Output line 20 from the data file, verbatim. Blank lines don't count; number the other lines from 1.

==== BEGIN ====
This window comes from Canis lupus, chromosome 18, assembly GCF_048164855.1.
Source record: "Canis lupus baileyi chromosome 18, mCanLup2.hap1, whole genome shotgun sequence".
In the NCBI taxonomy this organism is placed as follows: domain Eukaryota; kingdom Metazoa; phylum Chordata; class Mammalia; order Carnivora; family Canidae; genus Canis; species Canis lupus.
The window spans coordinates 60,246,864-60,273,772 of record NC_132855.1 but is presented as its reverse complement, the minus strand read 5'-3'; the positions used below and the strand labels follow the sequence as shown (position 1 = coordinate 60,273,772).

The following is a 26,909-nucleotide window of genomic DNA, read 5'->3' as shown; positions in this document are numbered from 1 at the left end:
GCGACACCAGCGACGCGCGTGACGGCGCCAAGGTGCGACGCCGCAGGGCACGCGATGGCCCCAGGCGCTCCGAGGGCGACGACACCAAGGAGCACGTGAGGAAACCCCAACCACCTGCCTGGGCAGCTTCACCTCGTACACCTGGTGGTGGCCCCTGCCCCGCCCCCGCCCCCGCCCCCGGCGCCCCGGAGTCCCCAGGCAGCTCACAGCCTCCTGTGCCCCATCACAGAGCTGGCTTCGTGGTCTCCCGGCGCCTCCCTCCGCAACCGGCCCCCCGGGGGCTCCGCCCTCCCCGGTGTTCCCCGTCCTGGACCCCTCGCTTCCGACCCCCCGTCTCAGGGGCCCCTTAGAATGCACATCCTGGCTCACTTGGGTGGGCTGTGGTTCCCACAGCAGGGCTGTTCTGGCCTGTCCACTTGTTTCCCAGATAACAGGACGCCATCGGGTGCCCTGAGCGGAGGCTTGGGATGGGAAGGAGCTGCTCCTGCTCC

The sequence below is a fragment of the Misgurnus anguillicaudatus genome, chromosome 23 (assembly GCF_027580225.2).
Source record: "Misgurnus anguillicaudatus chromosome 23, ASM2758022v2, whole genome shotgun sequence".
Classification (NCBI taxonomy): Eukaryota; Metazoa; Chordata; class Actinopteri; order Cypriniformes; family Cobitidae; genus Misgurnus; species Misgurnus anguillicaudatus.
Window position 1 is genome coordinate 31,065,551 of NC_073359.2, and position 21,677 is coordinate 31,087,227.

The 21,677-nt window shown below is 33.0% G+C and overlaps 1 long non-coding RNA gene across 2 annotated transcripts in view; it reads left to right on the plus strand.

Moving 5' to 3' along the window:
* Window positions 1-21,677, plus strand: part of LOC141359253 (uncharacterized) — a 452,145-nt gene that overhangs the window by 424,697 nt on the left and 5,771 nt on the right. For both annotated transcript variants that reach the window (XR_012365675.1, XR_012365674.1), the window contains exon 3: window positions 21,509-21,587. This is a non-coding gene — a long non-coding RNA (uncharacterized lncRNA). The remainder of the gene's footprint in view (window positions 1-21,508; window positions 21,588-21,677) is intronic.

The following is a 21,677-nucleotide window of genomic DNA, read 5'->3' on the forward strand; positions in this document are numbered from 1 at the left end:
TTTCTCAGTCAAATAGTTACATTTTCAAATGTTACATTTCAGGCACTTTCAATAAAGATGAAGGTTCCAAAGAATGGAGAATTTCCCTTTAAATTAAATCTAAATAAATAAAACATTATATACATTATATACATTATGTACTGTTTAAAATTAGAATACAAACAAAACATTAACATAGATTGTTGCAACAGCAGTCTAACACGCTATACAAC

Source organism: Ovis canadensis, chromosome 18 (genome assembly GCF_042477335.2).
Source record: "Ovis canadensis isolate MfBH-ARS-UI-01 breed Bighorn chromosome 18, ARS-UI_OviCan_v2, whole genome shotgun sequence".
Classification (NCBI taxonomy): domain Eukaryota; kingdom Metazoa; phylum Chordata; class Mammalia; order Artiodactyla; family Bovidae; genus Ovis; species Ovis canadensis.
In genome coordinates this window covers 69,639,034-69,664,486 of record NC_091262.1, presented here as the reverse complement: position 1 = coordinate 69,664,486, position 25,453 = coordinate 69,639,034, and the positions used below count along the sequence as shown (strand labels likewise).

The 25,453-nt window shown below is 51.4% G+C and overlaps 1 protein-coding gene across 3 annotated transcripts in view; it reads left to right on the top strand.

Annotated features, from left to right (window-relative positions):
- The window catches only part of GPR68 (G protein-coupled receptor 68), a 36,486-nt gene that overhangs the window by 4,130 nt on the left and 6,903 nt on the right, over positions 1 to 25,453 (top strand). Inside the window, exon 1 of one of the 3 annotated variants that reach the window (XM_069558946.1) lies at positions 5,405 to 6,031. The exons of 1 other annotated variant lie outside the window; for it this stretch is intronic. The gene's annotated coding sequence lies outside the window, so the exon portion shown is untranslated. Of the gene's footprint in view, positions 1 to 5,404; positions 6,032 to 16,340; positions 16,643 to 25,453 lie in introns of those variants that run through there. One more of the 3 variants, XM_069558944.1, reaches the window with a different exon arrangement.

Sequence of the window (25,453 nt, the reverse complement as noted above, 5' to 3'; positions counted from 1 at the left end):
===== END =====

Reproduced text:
The 25,453-nt window shown below is 51.4% G+C and overlaps 1 protein-coding gene across 3 annotated transcripts in view; it reads left to right on the top strand.